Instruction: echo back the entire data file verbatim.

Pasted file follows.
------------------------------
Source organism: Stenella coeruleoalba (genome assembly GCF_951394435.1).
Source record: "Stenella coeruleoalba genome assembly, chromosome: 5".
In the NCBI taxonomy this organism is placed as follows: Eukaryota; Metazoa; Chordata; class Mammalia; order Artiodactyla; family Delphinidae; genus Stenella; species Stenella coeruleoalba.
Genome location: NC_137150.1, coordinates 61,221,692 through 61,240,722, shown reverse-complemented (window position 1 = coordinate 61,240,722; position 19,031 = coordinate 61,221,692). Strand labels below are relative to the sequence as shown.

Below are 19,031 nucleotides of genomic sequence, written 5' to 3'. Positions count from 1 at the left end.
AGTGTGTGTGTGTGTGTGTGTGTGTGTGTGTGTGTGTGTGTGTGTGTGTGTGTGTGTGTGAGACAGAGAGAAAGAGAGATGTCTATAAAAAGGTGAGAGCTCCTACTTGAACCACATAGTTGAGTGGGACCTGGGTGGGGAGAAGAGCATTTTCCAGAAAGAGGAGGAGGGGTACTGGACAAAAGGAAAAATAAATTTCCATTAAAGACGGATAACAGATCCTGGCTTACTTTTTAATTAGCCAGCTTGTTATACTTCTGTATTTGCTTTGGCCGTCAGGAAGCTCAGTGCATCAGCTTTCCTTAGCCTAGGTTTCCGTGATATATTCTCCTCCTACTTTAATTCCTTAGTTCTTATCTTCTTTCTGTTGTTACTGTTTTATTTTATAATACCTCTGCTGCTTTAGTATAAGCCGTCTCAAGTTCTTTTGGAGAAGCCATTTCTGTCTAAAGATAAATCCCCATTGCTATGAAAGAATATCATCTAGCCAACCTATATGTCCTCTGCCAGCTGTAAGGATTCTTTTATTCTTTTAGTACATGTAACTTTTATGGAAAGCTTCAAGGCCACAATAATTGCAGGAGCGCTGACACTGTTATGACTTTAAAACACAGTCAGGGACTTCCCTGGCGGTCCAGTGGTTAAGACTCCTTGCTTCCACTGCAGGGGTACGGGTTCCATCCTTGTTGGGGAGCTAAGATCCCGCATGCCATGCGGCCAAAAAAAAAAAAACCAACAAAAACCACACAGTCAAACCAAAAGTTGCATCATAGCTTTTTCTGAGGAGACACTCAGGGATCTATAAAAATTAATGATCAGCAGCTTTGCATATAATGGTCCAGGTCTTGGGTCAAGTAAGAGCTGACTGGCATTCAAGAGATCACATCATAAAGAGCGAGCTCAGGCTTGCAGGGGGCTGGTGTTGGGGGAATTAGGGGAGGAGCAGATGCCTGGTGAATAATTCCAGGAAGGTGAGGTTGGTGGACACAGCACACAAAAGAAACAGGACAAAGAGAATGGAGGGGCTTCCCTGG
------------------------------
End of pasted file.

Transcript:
Source organism: Stenella coeruleoalba (genome assembly GCF_951394435.1).
Source record: "Stenella coeruleoalba genome assembly, chromosome: 5".
In the NCBI taxonomy this organism is placed as follows: Eukaryota; Metazoa; Chordata; class Mammalia; order Artiodactyla; family Delphinidae; genus Stenella; species Stenella coeruleoalba.
Genome location: NC_137150.1, coordinates 61,221,692 through 61,240,722, shown reverse-complemented (window position 1 = coordinate 61,240,722; position 19,031 = coordinate 61,221,692). Strand labels below are relative to the sequence as shown.

Below are 19,031 nucleotides of genomic sequence, written 5' to 3'. Positions count from 1 at the left end.
AGTGTGTGTGTGTGTGTGTGTGTGTGTGTGTGTGTGTGTGTGTGTGTGTGTGTGTGTGTGAGACAGAGAGAAAGAGAGATGTCTATAAAAAGGTGAGAGCTCCTACTTGAACCACATAGTTGAGTGGGACCTGGGTGGGGAGAAGAGCATTTTCCAGAAAGAGGAGGAGGGGTACTGGACAAAAGGAAAAATAAATTTCCATTAAAGACGGATAACAGATCCTGGCTTACTTTTTAATTAGCCAGCTTGTTATACTTCTGTATTTGCTTTGGCCGTCAGGAAGCTCAGTGCATCAGCTTTCCTTAGCCTAGGTTTCCGTGATATATTCTCCTCCTACTTTAATTCCTTAGTTCTTATCTTCTTTCTGTTGTTACTGTTTTATTTTATAATACCTCTGCTGCTTTAGTATAAGCCGTCTCAAGTTCTTTTGGAGAAGCCATTTCTGTCTAAAGATAAATCCCCATTGCTATGAAAGAATATCATCTAGCCAACCTATATGTCCTCTGCCAGCTGTAAGGATTCTTTTATTCTTTTAGTACATGTAACTTTTATGGAAAGCTTCAAGGCCACAATAATTGCAGGAGCGCTGACACTGTTATGACTTTAAAACACAGTCAGGGACTTCCCTGGCGGTCCAGTGGTTAAGACTCCTTGCTTCCACTGCAGGGGTACGGGTTCCATCCTTGTTGGGGAGCTAAGATCCCGCATGCCATGCGGCCAAAAAAAAAAAAACCAACAAAAACCACACAGTCAAACCAAAAGTTGCATCATAGCTTTTTCTGAGGAGACACTCAGGGATCTATAAAAATTAATGATCAGCAGCTTTGCATATAATGGTCCAGGTCTTGGGTCAAGTAAGAGCTGACTGGCATTCAAGAGATCACATCATAAAGAGCGAGCTCAGGCTTGCAGGGGGCTGGTGTTGGGGGAATTAGGGGAGGAGCAGATGCCTGGTGAATAATTCCAGGAAGGTGAGGTTGGTGGACACAGCACACAAAAGAAACAGGACAAAGAGAATGGAGGGGCTTCCCTGG